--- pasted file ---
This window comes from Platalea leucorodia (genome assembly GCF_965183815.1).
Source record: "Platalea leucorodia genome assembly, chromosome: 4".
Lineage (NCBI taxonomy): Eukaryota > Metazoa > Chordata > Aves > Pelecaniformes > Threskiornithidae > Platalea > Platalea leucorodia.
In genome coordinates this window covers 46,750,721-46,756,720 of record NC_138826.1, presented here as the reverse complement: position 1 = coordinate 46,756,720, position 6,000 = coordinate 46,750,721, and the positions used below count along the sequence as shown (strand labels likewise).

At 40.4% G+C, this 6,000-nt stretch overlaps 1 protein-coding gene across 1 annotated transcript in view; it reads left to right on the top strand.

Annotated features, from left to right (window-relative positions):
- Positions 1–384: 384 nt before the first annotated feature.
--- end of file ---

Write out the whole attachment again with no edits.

This window comes from Platalea leucorodia (genome assembly GCF_965183815.1).
Source record: "Platalea leucorodia genome assembly, chromosome: 4".
Lineage (NCBI taxonomy): Eukaryota > Metazoa > Chordata > Aves > Pelecaniformes > Threskiornithidae > Platalea > Platalea leucorodia.
In genome coordinates this window covers 46,750,721-46,756,720 of record NC_138826.1, presented here as the reverse complement: position 1 = coordinate 46,756,720, position 6,000 = coordinate 46,750,721, and the positions used below count along the sequence as shown (strand labels likewise).

At 40.4% G+C, this 6,000-nt stretch overlaps 1 protein-coding gene across 1 annotated transcript in view; it reads left to right on the top strand.

Annotated features, from left to right (window-relative positions):
- Positions 1–384: 384 nt before the first annotated feature.